Am I A Fiduciary Of Our Employer-Sponsored Retirement Plan?

February 12th, 2008

At the end of 2006, a number of class-action lawsuits were brought against plan sponsors and other plan fiduciaries of several Fortune 500 companies, alleging breach of fiduciary duties for subjecting plan participants to non-disclosed, excessive fees and expenses.  During 2007, some of these suits were dismissed, but the filing of the suits has raised the public’s awareness of the duties of a fiduciary, and heightened the scrutiny of a plan fiduciary’s actions.

In general, an individual becomes a fiduciary either by title or by action.  Under ERISA, plans are usually required to name a specific person, organization or association who will act as fiduciary.  Additionally, ERISA contains a definition of a fiduciary that can create the duties by action:  a fiduciary is a person or entity which takes any of the following actions with regard to a retirement plan –

  • Exercises control or influence over the management of the plan or it’s assets
  • Provides investment advice on plan assets for compensation
  • Has discretionary authority over the plan’s administration

Because of this broad definition, plan sponsors are almost always considered fiduciaries of their retirement plans, even if they have assigned other fiduciaries to manage the plan.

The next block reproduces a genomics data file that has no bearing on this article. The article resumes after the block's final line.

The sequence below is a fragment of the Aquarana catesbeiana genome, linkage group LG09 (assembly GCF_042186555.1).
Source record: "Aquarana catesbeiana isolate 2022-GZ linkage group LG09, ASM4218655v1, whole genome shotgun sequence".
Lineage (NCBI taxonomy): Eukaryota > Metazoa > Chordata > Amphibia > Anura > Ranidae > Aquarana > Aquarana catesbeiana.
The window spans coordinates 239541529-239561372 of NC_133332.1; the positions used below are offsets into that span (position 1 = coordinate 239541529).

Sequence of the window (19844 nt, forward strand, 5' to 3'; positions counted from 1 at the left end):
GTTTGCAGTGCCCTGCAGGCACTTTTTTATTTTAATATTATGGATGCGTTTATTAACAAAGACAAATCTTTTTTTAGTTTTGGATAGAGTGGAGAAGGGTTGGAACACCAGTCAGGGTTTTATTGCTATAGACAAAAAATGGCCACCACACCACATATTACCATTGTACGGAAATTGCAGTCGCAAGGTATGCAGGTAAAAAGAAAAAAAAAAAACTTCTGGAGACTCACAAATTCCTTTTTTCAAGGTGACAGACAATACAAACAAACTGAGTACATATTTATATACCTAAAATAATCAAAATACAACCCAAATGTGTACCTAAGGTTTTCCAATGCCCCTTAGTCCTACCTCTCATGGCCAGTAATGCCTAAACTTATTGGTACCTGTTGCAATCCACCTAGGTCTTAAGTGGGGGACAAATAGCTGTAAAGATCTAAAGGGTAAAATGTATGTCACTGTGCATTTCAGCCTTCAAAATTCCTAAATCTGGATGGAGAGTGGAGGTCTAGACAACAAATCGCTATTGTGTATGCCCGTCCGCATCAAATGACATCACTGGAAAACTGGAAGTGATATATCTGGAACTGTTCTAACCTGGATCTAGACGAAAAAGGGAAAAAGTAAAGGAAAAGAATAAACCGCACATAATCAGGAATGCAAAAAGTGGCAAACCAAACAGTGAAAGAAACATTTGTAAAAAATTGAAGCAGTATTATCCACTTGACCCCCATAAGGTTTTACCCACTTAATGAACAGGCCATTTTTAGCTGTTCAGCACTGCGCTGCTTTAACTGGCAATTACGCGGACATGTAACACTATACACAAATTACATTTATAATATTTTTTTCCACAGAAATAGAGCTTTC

Fiduciaries are required to act with prudence and in the best interests of the plan and its participants and beneficiaries.  Under ERISA, if a fiduciary relies on the outside service providers/organizations in performing his/her duties, the original fiduciary must establish guidelines with which to monitor and ensure that the service provider/organization is acting within the requirements of a fiduciary – that is, prudently and in the best interests of the plan and its participants and beneficiaries.  Additionally, ERISA specifically addresses prohibited transactions that constitute a breach of fiduciary duty.  A plan fiduciary breaches his/her fiduciary duties by engaging in or allowing certain transactions between the plan and a “party-in-interest”, including lending of money, furnishing goods and services, and the using of plan assets for personal benefit. 

All fiduciaries to retirement plans (including plan sponsors) must take their fiduciary responsibilities very seriously.  It is a fiduciary’s duty to fully understand their duties to the plan, as well as the duties owed by all other plan fiduciaries.  A few areas that plan sponsors commonly neglect, which can leave a plan sponsor exposed to fiduciary risk are:

  • Ensuring that actual plan operations are in compliance with all governing plan documents and established procedures
  • Appointing a policy committee/individual to be responsible for the oversight of the retirement plan’s policies without providing the advice or training on the required duties and responsibilities of a fiduciary
  • Appointing an investment committee/individual to be responsible for the oversight of the retirement plan’s investment strategy without providing the advise and training on the required duties and responsibilities of a fiduciary

Employers who sponsor retirement plans are usually considered to be plan fiduciaries under ERISA, and are therefore exposed to the possibility of suits by plan participants for a breach of that fiduciary duty.  Employers should consult with an employee benefits attorney to either develop policies and procedures for their sponsored retirement plan, or review and amend the existing processes.  This advice and assistance can be invaluable in limiting a plan fiduciaries’ exposure to risk.

Recent FMLA Amendment — Leave for Servicemember’s Families

February 10th, 2008